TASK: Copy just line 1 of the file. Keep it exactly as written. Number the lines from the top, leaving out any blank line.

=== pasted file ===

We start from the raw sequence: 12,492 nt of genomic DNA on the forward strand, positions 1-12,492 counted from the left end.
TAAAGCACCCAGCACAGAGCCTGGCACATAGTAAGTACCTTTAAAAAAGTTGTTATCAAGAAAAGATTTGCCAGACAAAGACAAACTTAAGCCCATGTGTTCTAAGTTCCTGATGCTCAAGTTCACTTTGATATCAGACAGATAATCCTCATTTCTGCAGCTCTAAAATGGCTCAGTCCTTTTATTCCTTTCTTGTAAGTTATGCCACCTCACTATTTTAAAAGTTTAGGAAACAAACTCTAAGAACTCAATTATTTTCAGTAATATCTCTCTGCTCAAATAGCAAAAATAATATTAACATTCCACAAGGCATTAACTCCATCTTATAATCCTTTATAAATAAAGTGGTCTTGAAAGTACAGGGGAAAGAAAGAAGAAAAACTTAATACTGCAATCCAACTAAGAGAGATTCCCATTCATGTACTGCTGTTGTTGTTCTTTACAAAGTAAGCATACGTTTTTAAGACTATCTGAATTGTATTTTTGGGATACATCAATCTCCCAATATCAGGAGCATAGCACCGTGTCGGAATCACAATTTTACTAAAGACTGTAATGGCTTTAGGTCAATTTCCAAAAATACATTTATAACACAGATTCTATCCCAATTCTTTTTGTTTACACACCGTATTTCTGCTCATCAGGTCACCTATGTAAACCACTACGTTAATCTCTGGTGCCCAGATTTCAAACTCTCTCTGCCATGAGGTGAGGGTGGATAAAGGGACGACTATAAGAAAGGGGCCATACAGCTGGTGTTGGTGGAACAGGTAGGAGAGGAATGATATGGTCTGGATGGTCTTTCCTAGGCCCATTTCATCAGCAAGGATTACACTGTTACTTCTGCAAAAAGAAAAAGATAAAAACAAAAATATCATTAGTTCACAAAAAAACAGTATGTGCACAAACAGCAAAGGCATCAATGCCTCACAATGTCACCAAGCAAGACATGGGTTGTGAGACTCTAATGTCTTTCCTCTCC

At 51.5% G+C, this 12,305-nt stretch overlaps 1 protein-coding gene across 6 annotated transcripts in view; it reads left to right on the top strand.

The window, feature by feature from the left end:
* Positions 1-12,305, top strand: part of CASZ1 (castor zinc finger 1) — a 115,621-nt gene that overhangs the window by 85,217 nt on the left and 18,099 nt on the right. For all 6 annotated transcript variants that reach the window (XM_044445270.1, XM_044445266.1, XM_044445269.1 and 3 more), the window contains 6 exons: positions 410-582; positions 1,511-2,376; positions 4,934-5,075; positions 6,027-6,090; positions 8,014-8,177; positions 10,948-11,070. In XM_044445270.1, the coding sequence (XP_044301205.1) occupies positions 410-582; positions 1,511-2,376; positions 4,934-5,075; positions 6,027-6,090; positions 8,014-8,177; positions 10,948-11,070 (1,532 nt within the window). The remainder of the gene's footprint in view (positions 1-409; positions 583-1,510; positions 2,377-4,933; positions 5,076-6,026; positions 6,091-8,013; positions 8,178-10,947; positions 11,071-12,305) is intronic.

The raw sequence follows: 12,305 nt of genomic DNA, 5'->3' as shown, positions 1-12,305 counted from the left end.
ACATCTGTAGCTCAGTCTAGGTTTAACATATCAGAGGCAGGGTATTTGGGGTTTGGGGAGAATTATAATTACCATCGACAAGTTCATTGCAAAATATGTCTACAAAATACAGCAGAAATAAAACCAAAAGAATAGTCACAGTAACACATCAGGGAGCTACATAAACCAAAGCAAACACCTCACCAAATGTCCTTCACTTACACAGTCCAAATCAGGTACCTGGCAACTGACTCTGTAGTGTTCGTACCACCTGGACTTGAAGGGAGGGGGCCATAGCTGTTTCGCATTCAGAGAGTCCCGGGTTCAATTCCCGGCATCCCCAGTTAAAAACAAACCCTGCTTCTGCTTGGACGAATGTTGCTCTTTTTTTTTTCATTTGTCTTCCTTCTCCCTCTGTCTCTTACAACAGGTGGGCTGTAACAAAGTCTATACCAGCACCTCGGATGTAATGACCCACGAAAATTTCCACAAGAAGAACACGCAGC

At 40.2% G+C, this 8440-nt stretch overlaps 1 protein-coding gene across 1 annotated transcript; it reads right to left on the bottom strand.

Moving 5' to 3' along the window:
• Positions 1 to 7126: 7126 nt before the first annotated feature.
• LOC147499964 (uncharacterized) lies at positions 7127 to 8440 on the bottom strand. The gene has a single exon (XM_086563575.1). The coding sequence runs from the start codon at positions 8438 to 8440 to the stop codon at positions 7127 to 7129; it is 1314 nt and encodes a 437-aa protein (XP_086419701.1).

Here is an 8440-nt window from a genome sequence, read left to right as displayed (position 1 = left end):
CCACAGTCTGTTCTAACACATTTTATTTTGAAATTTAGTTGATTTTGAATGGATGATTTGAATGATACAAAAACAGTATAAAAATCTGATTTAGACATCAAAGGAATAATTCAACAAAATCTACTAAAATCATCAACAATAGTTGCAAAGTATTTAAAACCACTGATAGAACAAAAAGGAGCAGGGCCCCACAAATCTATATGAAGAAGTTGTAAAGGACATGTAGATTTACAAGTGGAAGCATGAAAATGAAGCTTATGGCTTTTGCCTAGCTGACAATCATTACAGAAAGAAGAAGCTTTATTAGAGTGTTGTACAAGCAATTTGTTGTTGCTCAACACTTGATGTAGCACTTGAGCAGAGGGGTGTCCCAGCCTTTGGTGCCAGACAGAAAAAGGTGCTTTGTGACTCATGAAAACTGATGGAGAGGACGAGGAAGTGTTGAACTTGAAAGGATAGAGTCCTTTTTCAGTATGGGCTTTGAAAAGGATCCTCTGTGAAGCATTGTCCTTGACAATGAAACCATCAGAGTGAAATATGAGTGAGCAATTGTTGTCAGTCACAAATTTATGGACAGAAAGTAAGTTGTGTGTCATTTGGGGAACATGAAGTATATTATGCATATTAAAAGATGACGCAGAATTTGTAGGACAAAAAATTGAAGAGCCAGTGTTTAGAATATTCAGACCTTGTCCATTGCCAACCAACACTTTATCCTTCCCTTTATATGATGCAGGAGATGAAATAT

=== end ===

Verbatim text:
We start from the raw sequence: 12,492 nt of genomic DNA on the forward strand, positions 1-12,492 counted from the left end.